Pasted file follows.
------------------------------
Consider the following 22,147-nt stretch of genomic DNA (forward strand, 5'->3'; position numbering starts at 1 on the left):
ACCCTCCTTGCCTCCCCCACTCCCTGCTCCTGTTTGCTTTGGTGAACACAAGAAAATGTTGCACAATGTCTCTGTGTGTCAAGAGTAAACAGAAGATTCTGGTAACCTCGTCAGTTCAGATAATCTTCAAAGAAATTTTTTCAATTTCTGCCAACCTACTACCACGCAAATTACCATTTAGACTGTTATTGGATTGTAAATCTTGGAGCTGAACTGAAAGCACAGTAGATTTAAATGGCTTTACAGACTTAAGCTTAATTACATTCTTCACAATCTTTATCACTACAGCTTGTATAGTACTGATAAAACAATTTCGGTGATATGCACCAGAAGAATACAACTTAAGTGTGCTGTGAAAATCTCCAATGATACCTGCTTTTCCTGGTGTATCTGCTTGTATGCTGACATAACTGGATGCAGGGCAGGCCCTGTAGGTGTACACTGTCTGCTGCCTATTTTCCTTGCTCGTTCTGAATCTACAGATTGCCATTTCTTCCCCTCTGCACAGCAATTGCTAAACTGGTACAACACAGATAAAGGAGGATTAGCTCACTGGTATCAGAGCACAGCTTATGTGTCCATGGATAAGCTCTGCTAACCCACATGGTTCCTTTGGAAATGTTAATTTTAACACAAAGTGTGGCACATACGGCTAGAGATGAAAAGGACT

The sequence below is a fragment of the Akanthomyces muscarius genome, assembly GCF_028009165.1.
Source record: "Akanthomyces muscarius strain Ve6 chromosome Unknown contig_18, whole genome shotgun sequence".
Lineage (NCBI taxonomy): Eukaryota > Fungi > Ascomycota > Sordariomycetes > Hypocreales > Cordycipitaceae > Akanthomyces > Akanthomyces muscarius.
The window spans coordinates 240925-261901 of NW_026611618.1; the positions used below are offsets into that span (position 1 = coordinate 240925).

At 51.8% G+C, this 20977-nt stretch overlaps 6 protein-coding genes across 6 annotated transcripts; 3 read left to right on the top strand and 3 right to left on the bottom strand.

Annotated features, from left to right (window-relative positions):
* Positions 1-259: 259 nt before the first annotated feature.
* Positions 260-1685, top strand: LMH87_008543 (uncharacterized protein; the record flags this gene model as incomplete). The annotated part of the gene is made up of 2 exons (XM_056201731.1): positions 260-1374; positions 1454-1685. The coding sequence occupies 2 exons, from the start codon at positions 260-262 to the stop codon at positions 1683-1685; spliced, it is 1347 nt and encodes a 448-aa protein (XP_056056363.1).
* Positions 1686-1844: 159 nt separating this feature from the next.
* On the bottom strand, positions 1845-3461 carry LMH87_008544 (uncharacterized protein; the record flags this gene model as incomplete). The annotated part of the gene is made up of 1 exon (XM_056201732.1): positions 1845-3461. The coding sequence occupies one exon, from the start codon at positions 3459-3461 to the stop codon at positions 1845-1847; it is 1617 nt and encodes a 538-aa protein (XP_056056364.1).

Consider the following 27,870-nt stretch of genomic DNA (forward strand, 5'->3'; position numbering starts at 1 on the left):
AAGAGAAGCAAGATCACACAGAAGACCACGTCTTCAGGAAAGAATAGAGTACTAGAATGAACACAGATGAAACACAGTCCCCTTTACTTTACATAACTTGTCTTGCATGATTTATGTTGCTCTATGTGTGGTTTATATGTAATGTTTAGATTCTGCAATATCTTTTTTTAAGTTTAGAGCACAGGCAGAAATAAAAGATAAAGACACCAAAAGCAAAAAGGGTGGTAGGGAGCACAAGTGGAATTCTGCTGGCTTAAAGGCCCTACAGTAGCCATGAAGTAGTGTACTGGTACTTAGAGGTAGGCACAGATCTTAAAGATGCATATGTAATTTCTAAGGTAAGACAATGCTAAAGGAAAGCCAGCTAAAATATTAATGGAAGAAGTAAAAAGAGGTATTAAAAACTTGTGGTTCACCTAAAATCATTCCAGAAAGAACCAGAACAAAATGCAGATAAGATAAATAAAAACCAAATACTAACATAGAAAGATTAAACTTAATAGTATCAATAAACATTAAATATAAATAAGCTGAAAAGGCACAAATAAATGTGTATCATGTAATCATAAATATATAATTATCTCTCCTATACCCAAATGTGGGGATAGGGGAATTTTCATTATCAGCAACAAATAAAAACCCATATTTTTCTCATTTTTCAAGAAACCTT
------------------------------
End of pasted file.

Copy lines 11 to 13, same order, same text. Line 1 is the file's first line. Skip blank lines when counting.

* Positions 1686-1844: 159 nt separating this feature from the next.
* On the bottom strand, positions 1845-3461 carry LMH87_008544 (uncharacterized protein; the record flags this gene model as incomplete). The annotated part of the gene is made up of 1 exon (XM_056201732.1): positions 1845-3461. The coding sequence occupies one exon, from the start codon at positions 3459-3461 to the stop codon at positions 1845-1847; it is 1617 nt and encodes a 538-aa protein (XP_056056364.1).

Consider the following 27,870-nt stretch of genomic DNA (forward strand, 5'->3'; position numbering starts at 1 on the left):